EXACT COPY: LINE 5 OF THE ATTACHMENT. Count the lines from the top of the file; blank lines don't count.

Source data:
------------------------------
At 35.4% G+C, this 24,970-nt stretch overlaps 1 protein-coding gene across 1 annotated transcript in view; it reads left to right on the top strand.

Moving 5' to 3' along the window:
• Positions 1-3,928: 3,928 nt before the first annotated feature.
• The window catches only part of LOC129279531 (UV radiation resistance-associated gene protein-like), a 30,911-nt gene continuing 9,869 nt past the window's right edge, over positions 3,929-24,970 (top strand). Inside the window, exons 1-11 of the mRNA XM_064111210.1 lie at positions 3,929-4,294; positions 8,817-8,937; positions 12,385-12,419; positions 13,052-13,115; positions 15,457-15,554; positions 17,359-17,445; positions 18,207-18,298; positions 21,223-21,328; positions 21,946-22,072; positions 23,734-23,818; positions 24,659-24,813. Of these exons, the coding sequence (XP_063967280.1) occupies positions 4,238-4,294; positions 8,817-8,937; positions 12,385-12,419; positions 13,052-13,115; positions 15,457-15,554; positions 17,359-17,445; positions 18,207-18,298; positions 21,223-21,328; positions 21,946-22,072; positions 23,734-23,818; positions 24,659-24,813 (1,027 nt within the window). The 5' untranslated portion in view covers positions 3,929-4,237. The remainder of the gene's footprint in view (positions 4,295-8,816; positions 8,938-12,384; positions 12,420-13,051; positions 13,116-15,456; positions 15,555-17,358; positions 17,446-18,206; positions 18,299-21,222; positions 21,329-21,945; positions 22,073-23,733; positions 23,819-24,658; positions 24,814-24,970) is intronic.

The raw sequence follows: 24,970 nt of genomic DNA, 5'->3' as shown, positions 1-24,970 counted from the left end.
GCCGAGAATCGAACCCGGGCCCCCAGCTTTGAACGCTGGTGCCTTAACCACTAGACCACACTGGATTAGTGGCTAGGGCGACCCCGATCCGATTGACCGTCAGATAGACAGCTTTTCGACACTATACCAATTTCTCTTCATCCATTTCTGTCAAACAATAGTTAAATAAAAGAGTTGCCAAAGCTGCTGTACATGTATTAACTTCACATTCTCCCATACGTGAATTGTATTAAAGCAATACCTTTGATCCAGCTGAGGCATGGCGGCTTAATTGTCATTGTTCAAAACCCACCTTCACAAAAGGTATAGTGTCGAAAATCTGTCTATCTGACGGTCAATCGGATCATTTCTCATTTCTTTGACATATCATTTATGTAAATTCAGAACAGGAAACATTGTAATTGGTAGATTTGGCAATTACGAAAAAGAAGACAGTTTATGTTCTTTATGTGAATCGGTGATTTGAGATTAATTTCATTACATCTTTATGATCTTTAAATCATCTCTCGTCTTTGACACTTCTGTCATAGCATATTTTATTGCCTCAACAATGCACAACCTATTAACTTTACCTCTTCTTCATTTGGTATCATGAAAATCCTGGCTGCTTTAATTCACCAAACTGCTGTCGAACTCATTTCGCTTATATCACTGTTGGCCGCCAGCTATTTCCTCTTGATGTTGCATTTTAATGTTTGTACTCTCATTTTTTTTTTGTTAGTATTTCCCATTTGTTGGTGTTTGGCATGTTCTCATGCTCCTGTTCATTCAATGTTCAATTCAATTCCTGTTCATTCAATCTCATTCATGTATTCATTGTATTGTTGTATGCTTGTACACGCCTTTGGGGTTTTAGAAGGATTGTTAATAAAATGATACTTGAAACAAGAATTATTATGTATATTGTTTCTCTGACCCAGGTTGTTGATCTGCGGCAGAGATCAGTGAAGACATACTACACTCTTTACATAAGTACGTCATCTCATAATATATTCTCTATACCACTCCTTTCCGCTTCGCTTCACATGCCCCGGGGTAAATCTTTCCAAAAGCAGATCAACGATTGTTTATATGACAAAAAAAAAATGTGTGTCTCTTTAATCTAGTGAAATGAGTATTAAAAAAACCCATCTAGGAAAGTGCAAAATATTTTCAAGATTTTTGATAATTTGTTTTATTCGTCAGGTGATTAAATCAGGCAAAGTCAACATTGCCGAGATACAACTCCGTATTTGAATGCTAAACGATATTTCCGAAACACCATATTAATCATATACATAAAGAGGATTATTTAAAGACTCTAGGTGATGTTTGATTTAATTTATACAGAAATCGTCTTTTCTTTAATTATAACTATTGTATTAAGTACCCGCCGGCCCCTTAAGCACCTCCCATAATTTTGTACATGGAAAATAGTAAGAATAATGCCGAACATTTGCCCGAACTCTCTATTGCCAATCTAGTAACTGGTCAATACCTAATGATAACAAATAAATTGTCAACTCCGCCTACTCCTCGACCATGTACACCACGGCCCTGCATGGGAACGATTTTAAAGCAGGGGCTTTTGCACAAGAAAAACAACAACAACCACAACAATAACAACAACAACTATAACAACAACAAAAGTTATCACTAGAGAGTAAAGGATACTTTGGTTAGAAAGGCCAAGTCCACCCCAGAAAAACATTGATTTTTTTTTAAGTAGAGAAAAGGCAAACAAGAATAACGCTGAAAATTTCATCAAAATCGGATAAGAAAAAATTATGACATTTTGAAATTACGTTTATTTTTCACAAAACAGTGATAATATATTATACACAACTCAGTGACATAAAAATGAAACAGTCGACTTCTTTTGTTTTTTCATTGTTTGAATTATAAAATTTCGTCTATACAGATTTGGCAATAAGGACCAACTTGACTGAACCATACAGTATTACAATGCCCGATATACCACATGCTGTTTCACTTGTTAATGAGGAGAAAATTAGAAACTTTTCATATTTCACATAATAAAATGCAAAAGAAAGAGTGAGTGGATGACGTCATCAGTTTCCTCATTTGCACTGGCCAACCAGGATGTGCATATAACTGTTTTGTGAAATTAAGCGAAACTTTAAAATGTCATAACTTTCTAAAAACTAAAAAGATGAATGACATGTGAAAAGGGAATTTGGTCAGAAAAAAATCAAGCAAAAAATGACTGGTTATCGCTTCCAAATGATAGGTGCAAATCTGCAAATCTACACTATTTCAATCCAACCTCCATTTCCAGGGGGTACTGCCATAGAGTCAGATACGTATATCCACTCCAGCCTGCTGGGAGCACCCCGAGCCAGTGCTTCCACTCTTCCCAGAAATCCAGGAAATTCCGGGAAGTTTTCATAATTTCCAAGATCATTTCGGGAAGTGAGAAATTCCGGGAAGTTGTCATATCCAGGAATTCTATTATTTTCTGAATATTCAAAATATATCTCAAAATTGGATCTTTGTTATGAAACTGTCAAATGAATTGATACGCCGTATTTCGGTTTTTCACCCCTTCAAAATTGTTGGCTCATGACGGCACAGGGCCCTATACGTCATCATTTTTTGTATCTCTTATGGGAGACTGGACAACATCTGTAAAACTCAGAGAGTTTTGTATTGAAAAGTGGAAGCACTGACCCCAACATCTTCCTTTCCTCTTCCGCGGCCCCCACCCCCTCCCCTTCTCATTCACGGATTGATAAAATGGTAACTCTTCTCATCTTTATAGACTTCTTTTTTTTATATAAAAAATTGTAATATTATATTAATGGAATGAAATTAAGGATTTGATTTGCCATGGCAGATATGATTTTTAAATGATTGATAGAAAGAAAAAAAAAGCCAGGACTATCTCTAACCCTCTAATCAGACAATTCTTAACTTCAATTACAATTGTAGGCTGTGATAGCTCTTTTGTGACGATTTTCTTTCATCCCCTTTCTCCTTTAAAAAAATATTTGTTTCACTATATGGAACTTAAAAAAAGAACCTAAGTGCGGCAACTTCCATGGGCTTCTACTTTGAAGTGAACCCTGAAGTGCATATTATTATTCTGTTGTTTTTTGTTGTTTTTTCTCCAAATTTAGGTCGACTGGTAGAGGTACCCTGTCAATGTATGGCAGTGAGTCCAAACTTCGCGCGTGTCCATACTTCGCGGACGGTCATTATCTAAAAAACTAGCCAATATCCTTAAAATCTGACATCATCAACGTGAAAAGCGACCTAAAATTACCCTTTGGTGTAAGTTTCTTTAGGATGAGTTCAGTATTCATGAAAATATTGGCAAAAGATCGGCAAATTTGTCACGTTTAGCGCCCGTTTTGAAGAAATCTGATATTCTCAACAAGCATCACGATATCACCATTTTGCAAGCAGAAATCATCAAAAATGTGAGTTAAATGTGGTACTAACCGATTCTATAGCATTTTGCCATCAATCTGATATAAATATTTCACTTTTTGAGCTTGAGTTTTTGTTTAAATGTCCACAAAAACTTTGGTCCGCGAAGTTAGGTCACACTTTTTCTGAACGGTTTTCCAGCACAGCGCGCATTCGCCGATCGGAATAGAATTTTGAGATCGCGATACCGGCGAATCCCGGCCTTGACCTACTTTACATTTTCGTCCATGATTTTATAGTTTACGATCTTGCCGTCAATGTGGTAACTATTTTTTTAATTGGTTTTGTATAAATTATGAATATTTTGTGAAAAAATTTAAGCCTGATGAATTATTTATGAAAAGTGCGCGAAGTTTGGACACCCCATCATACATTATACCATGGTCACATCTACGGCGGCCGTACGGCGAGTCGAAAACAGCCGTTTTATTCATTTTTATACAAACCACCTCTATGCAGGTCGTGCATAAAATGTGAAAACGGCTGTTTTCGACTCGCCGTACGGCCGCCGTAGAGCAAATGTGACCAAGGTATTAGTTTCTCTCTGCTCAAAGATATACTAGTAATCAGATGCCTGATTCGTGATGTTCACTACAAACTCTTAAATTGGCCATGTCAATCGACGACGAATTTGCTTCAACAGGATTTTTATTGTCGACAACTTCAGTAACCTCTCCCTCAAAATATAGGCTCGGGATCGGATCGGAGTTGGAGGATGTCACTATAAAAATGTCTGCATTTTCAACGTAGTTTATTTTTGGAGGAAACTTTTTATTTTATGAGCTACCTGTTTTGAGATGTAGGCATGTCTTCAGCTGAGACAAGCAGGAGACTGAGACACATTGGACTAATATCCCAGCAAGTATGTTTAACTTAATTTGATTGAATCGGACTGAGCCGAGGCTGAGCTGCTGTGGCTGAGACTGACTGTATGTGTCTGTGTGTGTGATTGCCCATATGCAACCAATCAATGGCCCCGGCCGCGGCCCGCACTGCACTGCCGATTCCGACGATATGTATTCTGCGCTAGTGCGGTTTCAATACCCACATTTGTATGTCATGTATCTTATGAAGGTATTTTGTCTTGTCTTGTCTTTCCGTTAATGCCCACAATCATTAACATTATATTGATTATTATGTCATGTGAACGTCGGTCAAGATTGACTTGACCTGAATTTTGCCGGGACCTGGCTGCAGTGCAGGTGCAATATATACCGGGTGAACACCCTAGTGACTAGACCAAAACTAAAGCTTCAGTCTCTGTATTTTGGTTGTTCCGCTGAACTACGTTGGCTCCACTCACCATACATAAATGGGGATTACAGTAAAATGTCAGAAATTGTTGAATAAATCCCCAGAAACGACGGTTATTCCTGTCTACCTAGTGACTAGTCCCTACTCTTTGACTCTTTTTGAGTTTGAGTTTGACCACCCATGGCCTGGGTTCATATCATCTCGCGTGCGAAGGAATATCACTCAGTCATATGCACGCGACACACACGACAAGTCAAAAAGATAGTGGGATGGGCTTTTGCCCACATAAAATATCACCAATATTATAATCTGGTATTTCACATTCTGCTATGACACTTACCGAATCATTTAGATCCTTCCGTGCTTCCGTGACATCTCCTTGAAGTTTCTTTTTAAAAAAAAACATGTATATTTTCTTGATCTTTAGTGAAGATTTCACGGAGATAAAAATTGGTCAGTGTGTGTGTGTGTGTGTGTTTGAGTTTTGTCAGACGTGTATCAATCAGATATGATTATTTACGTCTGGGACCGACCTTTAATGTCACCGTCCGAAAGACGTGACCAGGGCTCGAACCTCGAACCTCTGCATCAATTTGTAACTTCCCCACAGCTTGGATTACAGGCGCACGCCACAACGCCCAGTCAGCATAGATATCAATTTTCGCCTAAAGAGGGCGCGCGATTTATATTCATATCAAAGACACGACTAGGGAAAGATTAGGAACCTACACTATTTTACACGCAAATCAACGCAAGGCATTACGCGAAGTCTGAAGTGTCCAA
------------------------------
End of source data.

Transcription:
The raw sequence follows: 24,970 nt of genomic DNA, 5'->3' as shown, positions 1-24,970 counted from the left end.